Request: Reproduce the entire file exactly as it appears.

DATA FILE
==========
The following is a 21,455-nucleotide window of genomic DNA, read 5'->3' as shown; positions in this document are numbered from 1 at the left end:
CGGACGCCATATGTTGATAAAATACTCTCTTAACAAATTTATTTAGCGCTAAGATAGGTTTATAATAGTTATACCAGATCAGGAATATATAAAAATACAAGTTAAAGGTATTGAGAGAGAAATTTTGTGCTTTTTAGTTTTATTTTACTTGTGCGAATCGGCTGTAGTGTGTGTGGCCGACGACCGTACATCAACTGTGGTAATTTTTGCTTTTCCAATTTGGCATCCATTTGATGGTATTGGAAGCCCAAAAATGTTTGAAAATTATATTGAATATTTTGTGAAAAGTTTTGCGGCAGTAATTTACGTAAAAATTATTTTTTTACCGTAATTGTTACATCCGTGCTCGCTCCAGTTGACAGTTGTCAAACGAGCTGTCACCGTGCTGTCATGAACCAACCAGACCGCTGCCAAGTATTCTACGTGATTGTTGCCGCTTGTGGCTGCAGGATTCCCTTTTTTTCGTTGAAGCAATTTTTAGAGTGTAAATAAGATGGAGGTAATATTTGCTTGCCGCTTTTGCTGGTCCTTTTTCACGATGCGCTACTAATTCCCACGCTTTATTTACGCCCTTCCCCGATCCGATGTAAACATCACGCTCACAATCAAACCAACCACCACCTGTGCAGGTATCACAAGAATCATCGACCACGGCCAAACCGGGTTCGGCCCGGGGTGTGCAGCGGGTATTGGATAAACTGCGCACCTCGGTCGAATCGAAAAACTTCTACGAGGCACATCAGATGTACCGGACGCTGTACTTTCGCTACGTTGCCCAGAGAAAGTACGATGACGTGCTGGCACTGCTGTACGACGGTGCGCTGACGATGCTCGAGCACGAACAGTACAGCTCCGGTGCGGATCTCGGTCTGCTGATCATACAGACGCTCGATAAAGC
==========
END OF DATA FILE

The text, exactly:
The following is a 21,455-nucleotide window of genomic DNA, read 5'->3' as shown; positions in this document are numbered from 1 at the left end:
CGGACGCCATATGTTGATAAAATACTCTCTTAACAAATTTATTTAGCGCTAAGATAGGTTTATAATAGTTATACCAGATCAGGAATATATAAAAATACAAGTTAAAGGTATTGAGAGAGAAATTTTGTGCTTTTTAGTTTTATTTTACTTGTGCGAATCGGCTGTAGTGTGTGTGGCCGACGACCGTACATCAACTGTGGTAATTTTTGCTTTTCCAATTTGGCATCCATTTGATGGTATTGGAAGCCCAAAAATGTTTGAAAATTATATTGAATATTTTGTGAAAAGTTTTGCGGCAGTAATTTACGTAAAAATTATTTTTTTACCGTAATTGTTACATCCGTGCTCGCTCCAGTTGACAGTTGTCAAACGAGCTGTCACCGTGCTGTCATGAACCAACCAGACCGCTGCCAAGTATTCTACGTGATTGTTGCCGCTTGTGGCTGCAGGATTCCCTTTTTTTCGTTGAAGCAATTTTTAGAGTGTAAATAAGATGGAGGTAATATTTGCTTGCCGCTTTTGCTGGTCCTTTTTCACGATGCGCTACTAATTCCCACGCTTTATTTACGCCCTTCCCCGATCCGATGTAAACATCACGCTCACAATCAAACCAACCACCACCTGTGCAGGTATCACAAGAATCATCGACCACGGCCAAACCGGGTTCGGCCCGGGGTGTGCAGCGGGTATTGGATAAACTGCGCACCTCGGTCGAATCGAAAAACTTCTACGAGGCACATCAGATGTACCGGACGCTGTACTTTCGCTACGTTGCCCAGAGAAAGTACGATGACGTGCTGGCACTGCTGTACGACGGTGCGCTGACGATGCTCGAGCACGAACAGTACAGCTCCGGTGCGGATCTCGGTCTGCTGATCATACAGACGCTCGATAAAGC